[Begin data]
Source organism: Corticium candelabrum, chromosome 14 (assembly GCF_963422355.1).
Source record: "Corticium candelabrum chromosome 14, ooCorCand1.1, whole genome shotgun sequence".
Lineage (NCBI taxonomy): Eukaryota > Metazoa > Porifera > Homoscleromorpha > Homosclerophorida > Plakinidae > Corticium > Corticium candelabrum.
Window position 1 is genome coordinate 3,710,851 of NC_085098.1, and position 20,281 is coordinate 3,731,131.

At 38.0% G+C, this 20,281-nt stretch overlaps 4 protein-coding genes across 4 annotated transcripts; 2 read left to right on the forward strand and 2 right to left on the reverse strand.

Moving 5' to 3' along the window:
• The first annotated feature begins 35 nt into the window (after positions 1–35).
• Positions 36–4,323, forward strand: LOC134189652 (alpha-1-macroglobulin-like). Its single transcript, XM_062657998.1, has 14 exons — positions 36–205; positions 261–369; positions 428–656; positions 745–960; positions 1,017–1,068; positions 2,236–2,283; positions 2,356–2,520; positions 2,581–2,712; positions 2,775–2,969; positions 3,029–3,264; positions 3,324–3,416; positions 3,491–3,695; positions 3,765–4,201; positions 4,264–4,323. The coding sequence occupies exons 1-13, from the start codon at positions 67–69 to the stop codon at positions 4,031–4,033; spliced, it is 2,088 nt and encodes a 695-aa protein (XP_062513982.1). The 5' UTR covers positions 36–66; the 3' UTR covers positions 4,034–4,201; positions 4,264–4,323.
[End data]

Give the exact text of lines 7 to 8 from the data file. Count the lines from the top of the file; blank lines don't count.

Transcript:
• The first annotated feature begins 35 nt into the window (after positions 1–35).
• Positions 36–4,323, forward strand: LOC134189652 (alpha-1-macroglobulin-like). Its single transcript, XM_062657998.1, has 14 exons — positions 36–205; positions 261–369; positions 428–656; positions 745–960; positions 1,017–1,068; positions 2,236–2,283; positions 2,356–2,520; positions 2,581–2,712; positions 2,775–2,969; positions 3,029–3,264; positions 3,324–3,416; positions 3,491–3,695; positions 3,765–4,201; positions 4,264–4,323. The coding sequence occupies exons 1-13, from the start codon at positions 67–69 to the stop codon at positions 4,031–4,033; spliced, it is 2,088 nt and encodes a 695-aa protein (XP_062513982.1). The 5' UTR covers positions 36–66; the 3' UTR covers positions 4,034–4,201; positions 4,264–4,323.